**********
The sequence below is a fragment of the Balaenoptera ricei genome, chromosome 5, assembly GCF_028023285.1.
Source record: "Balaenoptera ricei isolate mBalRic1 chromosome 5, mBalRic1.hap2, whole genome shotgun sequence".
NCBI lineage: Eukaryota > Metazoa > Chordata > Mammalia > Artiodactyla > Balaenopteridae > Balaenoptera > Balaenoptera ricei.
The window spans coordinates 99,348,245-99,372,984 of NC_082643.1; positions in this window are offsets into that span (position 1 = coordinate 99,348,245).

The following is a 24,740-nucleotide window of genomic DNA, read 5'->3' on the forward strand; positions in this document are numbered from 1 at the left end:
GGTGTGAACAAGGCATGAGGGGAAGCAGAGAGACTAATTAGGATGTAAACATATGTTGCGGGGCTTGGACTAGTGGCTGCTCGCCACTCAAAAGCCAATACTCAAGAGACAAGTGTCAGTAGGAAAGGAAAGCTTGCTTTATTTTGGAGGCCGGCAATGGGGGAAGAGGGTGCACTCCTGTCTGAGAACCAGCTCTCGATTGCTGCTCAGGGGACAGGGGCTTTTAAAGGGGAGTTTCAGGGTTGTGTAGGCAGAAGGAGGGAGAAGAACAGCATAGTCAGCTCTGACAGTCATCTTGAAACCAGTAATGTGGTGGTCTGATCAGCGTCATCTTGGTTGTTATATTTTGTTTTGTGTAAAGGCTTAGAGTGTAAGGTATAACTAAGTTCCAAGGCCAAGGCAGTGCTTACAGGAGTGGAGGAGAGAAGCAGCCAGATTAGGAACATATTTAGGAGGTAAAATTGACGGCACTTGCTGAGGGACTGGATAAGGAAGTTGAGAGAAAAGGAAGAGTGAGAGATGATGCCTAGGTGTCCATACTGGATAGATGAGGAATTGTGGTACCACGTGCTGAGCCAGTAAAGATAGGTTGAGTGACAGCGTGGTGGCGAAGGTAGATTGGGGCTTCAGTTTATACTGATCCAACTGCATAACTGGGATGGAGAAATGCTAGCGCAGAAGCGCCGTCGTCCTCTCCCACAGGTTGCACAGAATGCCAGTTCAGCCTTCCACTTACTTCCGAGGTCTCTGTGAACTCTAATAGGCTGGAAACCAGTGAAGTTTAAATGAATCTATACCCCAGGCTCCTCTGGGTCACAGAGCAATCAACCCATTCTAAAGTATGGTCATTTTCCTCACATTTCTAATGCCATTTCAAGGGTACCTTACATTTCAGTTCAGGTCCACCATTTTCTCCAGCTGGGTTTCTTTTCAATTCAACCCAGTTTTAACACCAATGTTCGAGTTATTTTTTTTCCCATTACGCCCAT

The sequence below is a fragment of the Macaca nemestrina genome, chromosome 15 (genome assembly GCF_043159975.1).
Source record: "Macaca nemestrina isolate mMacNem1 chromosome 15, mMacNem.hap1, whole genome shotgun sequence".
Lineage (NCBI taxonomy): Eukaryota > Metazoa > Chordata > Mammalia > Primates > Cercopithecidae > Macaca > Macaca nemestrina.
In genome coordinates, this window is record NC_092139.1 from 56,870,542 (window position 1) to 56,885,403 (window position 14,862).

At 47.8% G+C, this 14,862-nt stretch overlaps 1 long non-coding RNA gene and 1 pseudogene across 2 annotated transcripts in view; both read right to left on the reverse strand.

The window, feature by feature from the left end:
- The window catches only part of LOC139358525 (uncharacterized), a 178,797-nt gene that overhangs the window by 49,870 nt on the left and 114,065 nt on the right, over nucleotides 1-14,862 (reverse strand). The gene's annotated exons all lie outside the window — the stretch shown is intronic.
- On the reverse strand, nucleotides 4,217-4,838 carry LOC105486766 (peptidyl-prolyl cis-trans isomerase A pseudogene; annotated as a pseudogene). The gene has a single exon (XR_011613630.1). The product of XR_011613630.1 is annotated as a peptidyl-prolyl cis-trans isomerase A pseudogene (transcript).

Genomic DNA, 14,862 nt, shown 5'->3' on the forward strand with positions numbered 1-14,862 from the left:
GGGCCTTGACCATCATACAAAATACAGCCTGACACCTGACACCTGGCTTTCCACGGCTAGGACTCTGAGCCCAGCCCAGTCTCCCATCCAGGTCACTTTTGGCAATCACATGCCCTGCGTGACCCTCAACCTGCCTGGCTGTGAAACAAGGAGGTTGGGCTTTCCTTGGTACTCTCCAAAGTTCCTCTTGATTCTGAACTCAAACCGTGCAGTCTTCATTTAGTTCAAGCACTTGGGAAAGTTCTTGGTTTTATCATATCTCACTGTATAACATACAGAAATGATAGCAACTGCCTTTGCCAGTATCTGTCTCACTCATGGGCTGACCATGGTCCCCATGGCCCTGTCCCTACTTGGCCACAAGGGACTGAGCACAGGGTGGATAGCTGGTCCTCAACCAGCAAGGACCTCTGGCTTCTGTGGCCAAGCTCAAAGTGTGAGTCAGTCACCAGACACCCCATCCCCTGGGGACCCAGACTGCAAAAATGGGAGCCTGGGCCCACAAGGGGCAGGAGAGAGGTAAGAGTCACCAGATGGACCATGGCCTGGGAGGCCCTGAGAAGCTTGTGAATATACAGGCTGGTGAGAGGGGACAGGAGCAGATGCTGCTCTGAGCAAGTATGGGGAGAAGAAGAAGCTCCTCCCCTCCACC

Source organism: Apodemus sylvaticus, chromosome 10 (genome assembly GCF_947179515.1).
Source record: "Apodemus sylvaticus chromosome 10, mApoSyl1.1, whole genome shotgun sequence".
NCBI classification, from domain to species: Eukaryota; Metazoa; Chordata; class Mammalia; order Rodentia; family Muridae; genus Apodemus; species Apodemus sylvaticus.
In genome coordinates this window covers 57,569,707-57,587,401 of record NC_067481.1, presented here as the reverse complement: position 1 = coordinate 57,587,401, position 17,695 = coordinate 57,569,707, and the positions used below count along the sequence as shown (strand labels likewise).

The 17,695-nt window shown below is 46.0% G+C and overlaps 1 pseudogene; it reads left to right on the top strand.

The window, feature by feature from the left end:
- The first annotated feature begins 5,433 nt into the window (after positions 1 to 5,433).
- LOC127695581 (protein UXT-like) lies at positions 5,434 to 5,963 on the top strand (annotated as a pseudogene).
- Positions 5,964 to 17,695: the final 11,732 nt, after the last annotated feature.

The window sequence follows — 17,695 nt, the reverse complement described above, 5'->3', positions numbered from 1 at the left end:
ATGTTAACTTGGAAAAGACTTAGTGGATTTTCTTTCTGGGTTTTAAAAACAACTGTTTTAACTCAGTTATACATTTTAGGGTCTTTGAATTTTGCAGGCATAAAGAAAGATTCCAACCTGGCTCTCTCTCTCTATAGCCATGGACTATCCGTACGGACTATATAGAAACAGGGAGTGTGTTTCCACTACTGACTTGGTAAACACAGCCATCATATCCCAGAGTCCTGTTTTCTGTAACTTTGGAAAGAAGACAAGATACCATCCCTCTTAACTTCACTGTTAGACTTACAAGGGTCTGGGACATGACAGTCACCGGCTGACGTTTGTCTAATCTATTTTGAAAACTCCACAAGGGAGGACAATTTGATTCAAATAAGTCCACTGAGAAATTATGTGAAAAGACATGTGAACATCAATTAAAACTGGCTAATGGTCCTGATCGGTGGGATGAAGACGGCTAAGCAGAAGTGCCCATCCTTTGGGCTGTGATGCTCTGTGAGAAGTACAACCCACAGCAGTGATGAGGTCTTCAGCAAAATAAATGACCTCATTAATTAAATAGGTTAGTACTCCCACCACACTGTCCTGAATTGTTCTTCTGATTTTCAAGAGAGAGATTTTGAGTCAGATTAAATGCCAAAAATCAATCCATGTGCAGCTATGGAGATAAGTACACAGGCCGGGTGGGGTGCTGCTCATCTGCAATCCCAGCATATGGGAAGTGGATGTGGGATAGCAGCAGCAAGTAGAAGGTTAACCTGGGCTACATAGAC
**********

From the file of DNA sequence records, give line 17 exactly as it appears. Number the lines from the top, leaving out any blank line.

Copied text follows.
Source organism: Apodemus sylvaticus, chromosome 10 (genome assembly GCF_947179515.1).